I Was Something Then

by Helen Chambers

The face of tomorrow slides away from my grasp, like catching a glass rainbow on a tablecloth. Tuesday? Wednesday? I expect you told me, but the cobwebs in my brain tangle the connections. In bright shafts of sunlight, I recall the hiss and flick of grasses scratching on my boots. We walk and willow trees dip their fingers into the river where the blue sky and our reflections are trapped gazing back at us. I am warm, too warm and I try to take off my shawl, but the others push it back on my shoulders.

I’m singing, with the others, crowded together, too hot. That song – you’ll know its name. You watch us. They say I mustn’t wave. I must pretend I don’t know you. So silly. Just sing. I know all the words. I was something then. I sang solos, proud and alone, with a strong voice. I have to stand behind the others now and I can’t see.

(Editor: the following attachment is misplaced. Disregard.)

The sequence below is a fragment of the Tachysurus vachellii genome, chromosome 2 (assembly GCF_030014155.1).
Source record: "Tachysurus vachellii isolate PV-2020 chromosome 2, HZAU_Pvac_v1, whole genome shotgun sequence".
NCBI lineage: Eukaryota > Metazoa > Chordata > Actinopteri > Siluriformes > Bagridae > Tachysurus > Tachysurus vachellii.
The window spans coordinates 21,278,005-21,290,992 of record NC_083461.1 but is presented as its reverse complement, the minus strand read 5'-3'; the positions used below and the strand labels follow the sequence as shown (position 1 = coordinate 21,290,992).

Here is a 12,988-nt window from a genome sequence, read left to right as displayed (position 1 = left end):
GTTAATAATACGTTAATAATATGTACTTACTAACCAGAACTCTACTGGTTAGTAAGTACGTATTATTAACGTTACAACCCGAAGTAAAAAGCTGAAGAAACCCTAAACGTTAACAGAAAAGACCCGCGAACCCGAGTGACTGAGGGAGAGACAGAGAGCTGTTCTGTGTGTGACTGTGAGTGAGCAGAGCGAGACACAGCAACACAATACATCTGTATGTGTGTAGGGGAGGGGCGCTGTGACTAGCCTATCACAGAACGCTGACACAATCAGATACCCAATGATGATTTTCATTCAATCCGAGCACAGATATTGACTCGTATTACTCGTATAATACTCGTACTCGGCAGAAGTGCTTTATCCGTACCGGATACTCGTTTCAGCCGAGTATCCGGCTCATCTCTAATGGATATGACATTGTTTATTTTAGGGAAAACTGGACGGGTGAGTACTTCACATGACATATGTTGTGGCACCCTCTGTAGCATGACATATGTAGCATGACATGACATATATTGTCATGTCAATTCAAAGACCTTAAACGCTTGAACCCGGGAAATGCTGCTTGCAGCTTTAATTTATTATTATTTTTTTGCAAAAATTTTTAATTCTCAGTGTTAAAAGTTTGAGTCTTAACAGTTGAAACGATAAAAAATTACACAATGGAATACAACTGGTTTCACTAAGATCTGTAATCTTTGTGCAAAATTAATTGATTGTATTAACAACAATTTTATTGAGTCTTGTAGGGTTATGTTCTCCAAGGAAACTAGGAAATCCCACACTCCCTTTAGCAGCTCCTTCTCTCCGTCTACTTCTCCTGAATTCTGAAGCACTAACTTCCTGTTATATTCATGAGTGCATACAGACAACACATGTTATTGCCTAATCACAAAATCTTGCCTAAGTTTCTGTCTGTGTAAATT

No more singing, that’s sad. I’m too hot. You take off my shawl, tuck my hand under your arm. Perhaps this is where the man’s daughter leaves. He looks old and sad. My daughter went. Lying in her pram watching the sun fluttering through the leaves. Tiny fingers, big round eyes.

You look old and sad. Did your daughter leave too?


Helen Chambers is a short story and flash fiction writer from North East Essex, UK, who dreams up ideas whilst out walking by the river. She has an MA in Creative Writing from the University of Essex and she won the Fish Short Story prize in 2018. Helen has several publications, many of which you can read on her blog: https://helenchamberswriter.wordpress.com

Leave a Reply

Fill in your details below or click an icon to log in:

WordPress.com Logo

You are commenting using your WordPress.com account. Log Out /  Change )

Google photo

You are commenting using your Google account. Log Out /  Change )

Twitter picture

You are commenting using your Twitter account. Log Out /  Change )

Facebook photo

You are commenting using your Facebook account. Log Out /  Change )

Connecting to %s